A recent column by Joe Nocera in the New York Times described his encounter with the president of Year Up – an organization that works with impoverished high school students to provide them with job skills and experience. Mr. Nocera learned that Year Up graduates gain marketable skills, college credit, job experience, self-confidence, and a professional network when they are enrolled in the program. While they are with Year Up, the students must also be enrolled in a community college. Most Year Up participants do their internships with financial, healthcare, technology or retail service-oriented institutions, and end up staying on as employees once the internship is completed. No manufacturers were on the list of business partners, as Year Up does not provide students with the technical skills manufacturers require.
But I can’t help thinking that of those 100+ Year Up business partners, small manufacturers could really benefit from the “try it out” model that Year Up represents. While many MEP centers have partnerships with education institutions, only a small fraction of U.S. manufacturers really participate in an internship or apprenticeship model. One MEP center that does offer something like Year Up is the Northeastern Pennsylvania Industrial Resource Center (NEPIRC).
NEPIRC recently added a staff member as a youth apprentice program coordinator to be a liaison between the manufacturing industry, high schools and high school students, and to create, administer and staff youth apprentice positions for regional manufacturers. This program will become part of a continuing collaborative effort between NEPIRC and the Northern Tier Industry & Education Consortium (NTIEC). NTIEC’s successful youth apprentice, job shadowing, educator-in-the-workplace programs will be replicated by NEPIRC throughout its region in the northern tier of Pennsylvania.
At a national level, the U.S. Department of Labor’s apprenticeship program is a combination of on-the-job training and related classroom instruction in which individuals learn the practical and theoretical aspects of a highly skilled occupation. Apprenticeship programs are sponsored by joint employer and labor groups, individual employers, and/or employer associations. Apprenticeship programs and apprentices have been registered in 23 states.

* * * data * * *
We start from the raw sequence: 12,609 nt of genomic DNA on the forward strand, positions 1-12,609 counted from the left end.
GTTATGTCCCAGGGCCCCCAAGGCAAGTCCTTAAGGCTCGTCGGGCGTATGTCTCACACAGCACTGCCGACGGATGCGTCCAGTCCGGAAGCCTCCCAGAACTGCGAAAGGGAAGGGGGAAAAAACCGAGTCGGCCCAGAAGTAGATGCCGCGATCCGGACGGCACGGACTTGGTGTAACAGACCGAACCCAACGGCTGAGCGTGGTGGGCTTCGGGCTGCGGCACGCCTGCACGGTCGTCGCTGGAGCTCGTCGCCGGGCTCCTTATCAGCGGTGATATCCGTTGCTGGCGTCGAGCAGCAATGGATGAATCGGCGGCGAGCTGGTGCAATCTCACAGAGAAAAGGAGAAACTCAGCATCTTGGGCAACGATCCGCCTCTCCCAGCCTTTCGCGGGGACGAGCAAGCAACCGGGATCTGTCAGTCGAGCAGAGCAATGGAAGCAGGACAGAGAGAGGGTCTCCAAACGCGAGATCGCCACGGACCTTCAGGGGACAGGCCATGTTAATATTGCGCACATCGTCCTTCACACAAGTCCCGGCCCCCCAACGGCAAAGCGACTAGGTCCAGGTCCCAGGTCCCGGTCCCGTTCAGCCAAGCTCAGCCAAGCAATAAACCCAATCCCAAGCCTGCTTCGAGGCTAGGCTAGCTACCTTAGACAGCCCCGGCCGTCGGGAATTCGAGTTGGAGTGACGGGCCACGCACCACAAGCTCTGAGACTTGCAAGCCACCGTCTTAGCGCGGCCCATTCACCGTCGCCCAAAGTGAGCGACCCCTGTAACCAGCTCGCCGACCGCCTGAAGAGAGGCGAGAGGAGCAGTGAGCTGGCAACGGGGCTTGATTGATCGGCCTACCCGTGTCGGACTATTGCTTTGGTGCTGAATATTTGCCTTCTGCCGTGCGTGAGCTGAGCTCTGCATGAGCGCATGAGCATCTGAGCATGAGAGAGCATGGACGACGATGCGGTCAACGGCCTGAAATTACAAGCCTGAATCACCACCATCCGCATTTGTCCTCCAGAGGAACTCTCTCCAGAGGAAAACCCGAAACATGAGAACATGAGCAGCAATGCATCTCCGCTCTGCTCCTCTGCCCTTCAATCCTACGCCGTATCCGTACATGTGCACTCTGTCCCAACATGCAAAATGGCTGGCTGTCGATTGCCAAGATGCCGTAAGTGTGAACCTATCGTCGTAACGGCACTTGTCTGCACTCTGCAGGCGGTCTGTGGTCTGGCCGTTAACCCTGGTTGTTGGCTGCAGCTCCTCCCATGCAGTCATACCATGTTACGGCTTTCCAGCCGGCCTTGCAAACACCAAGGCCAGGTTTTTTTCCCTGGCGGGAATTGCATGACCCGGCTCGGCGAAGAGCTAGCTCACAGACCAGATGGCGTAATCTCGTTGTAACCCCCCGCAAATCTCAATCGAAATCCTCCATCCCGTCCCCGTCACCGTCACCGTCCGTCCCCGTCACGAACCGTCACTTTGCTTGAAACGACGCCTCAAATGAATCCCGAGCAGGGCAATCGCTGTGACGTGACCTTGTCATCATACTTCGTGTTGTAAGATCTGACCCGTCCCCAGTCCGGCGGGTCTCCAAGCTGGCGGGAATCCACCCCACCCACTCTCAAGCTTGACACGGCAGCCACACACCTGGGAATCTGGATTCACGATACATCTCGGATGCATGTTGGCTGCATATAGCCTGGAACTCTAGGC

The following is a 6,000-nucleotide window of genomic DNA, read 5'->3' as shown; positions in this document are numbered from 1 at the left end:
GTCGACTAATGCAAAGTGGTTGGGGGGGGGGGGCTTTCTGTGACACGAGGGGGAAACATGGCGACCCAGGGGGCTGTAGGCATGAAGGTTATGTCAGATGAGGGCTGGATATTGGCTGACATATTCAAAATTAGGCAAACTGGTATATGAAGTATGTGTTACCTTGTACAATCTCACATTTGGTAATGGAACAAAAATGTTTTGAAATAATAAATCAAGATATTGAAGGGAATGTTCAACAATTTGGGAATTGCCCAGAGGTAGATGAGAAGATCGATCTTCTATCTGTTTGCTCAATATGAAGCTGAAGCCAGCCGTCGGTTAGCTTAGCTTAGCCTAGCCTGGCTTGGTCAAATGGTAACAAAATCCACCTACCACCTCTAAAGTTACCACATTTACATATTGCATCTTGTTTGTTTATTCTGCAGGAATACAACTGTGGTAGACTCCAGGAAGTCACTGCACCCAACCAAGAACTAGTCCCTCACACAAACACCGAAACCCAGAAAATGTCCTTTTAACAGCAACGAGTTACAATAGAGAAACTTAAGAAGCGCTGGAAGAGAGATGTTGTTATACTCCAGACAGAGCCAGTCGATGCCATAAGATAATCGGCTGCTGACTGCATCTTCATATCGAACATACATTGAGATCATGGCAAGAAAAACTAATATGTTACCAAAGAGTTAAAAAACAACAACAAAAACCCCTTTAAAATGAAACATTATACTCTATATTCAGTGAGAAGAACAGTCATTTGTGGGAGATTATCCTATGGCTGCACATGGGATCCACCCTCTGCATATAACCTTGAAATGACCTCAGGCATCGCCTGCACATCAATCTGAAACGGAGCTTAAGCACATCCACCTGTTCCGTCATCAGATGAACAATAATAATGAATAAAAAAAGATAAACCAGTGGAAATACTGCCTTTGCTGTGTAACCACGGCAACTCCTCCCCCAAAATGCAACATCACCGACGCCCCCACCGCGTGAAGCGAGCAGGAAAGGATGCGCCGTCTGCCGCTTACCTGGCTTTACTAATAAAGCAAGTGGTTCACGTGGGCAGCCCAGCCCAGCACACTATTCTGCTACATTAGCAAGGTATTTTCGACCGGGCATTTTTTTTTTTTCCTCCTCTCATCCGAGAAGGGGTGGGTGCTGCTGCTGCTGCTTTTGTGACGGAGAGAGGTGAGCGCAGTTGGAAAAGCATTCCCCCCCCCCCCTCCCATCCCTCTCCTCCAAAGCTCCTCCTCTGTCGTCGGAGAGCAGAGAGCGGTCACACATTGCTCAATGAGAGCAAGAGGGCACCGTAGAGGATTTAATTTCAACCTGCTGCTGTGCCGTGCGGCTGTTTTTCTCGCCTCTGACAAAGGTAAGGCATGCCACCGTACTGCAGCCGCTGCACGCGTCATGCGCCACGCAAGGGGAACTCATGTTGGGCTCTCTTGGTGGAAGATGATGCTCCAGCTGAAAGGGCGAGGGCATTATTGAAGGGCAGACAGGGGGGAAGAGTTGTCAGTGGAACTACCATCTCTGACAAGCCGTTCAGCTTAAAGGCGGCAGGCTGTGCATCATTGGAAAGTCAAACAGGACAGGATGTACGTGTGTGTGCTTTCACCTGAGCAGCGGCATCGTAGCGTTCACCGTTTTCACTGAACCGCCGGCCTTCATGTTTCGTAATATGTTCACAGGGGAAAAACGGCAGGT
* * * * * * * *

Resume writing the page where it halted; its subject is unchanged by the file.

On the private sector side, SkillsUSA is a partnership of students, teachers and industry working together to ensure America has a skilled workforce. SkillsUSA is a national nonprofit that helps teachers prepare high school and college students for careers in trade, technical and skilled service occupations. With programs and conferences across the country, SkillsUSA is a great resource for the temporary employment of young people in manufacturing jobs.
So, there are Year Up-type resources available to SMEs, but for some reason, even in the midst of our national skills gap dilemma, manufacturers are going wanting. Maybe it’s a lack of awareness that manufacturing “try it on programs” are out there. But one thing is for sure, there are some really great opportunities for young adults today to get the skills and experience they’ll need to be valuable manufacturing employees. It’s never too early to try on a career or to let someone who’s experienced help adjust the fit.